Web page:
The future is now, and if movies and media are to be believed, we should have flying cars and trips to Mars that take a few hours. Unfortunately, reality has not caught up with science-fiction yet, but that doesn’t mean we still can’t have some fun. Case in point, Titan Comics spin on the popular Ridley Scott franchise, “Blade Runner 2019”. This ongoing series from Titan Comics has just released their first trade paperback to help new readers catch up, and this comic is well worth looking at.
Written by Michael Green and Mike Johnson with art by Andres Guinaldo, “Blade Runner 2019” follows Detective Aahna Ashina of the LAPD. Ashina was one of the first Blade Runners on the force, a special unit ordered to “retire” Replicants, bioengineered humans with augmented abilities but limited lifespans. Many have fled the, but plenty are still on earth in hiding, attempting to blend in among real humans. Ashida is tasked with hunting these Replicants down, but she has some secrets of her own that could be her downfall.
Wealthy businessman Alexander Selwyn, whose wife Isobel and daughter Cleo have gone missing without a trace, hires Ashida to find them. As the reader learns, there was no kidnapping, but rather Isobel and Cleo are on the run for reasons we find out later. Whether she wants to or not, Ashida pursues whatever leads she can find, ultimately crossing paths with the infamous Tyrell corporation, and eventually Isobel and Cleo, where Ashida comes face to face with a shocking discovery about the Replicants.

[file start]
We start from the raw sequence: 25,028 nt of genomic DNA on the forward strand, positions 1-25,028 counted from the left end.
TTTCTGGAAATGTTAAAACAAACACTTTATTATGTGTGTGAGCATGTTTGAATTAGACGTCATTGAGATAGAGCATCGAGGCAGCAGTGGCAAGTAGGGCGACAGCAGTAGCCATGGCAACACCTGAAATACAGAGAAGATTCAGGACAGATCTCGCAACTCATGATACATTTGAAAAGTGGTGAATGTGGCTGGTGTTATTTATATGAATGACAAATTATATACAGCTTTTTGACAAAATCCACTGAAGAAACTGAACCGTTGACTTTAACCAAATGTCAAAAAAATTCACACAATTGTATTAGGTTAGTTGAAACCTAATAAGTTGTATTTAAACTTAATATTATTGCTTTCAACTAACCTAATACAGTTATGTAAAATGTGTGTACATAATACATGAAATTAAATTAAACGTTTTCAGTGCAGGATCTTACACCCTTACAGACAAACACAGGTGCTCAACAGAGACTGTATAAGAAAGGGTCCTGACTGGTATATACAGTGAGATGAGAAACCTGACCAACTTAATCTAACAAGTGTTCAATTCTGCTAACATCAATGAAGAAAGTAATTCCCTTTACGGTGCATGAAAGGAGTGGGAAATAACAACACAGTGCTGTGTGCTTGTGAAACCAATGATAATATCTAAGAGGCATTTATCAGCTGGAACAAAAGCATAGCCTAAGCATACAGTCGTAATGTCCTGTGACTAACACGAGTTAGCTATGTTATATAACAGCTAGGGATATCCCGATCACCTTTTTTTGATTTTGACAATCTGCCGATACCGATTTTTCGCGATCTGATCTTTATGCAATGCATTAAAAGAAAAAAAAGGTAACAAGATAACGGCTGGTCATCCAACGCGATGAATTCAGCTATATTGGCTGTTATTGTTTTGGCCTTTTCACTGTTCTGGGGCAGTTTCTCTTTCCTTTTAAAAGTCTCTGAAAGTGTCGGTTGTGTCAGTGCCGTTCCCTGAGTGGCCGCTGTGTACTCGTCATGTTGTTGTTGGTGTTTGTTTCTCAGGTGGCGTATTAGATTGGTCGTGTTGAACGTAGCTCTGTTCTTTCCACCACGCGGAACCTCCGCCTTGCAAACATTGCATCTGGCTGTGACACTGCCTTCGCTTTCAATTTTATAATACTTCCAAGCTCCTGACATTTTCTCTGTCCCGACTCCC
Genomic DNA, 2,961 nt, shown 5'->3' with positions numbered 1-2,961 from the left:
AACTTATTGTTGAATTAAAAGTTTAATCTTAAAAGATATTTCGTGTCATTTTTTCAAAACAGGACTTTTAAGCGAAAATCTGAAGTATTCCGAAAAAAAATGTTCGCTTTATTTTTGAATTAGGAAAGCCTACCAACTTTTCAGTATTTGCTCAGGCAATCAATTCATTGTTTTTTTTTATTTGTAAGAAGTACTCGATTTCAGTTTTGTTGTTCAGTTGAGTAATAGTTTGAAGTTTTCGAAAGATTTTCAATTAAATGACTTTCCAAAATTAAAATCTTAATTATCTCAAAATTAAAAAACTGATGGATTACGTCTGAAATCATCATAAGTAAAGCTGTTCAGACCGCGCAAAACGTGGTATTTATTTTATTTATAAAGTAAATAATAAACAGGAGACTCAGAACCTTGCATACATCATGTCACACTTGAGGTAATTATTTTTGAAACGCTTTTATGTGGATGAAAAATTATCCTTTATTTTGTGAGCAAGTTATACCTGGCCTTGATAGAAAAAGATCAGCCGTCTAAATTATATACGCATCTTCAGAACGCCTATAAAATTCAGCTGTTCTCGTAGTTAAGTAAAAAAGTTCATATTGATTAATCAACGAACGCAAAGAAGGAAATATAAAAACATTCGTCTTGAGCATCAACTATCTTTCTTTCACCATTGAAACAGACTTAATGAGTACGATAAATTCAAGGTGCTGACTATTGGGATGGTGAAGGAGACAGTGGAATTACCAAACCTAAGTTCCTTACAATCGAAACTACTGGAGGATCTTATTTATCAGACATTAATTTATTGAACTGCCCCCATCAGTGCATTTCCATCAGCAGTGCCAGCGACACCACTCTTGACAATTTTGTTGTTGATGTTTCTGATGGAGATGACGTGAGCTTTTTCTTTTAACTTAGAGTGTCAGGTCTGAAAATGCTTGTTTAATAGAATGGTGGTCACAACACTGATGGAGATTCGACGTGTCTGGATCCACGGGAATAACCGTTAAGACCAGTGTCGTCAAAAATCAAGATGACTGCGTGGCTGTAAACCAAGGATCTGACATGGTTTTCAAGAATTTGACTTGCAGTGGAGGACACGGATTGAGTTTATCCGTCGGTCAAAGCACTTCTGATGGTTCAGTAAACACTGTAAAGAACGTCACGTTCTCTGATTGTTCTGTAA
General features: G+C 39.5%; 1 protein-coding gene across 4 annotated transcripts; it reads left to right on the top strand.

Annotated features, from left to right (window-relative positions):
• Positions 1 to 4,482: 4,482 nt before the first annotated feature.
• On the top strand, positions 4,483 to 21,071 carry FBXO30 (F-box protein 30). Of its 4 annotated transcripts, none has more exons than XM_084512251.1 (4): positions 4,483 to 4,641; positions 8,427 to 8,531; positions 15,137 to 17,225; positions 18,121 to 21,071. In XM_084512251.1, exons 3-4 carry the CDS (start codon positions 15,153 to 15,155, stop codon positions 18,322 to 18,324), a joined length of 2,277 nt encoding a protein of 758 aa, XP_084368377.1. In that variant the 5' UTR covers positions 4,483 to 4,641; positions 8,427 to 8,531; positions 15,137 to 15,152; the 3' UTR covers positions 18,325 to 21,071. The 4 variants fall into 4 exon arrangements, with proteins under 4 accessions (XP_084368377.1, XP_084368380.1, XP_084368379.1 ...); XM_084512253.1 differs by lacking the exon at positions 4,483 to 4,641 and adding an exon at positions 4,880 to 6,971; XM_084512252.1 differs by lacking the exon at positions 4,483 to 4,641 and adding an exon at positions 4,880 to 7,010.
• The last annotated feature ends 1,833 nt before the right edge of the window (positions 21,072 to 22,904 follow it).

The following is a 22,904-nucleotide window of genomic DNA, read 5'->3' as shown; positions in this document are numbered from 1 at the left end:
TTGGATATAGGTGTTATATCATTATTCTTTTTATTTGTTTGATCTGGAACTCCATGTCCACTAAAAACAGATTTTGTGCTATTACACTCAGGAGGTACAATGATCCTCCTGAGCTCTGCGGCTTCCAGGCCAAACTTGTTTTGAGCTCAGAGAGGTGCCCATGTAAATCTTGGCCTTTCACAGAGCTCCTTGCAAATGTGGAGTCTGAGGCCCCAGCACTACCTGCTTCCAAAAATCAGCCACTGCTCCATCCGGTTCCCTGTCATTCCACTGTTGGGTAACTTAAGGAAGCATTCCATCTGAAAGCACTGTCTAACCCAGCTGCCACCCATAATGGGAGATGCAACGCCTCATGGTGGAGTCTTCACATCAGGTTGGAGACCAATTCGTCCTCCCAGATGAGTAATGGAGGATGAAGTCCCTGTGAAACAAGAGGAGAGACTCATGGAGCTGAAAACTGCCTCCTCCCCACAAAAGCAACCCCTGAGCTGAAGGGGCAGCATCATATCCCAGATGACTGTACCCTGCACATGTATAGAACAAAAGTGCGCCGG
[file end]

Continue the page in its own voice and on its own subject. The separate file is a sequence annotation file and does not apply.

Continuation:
This book contains the first four issues of this series, and leaves off at a stopping point that I wish I could spoil. Green and Johnson are taking the series in a direction the movies have dare not tread, and has opened the universe up to new ideas and stories. This cyberpunk film noir retains the same feel as its silver screen predecessors, but expands on what the world of “Blade Runner” is all about, and what it means to be a human and Replicant.
Guinaldo illustrates this futuristic but rundown Los Angeles with as much attention to detail with machinery as there is for the characters. Marco Lesko handles the colors in this series, which do as much storytelling as the artwork. The use of tone and color is especially apparent in the last issue, and partnered with Guinaldo’s drawing abilities makes for a great experience.
The most recent Blade Runner film took place in 2049, but this series brings us back to the original movie from 1982. This begs the question, will Ashina run into Deckard or Roy Batty, or some of the other familiar faces from the movie that started it all? Even then, this comic doesn’t need to relay on rehashing characters we already know for shock value, and is busy building a world of its own to stand on its own merits.
While this first volume was interesting, I am far more excited to pick up the next batch of issues which take the comic to some unfamiliar territory in “Blade Runner.” It’s a tight four issues in this trade that solve one mystery, but unlock the door to more. I can’t wait to see where “Blade Runner 2019” goes next, and this is the stepping stone you need to get started on your journey with Titan Comics.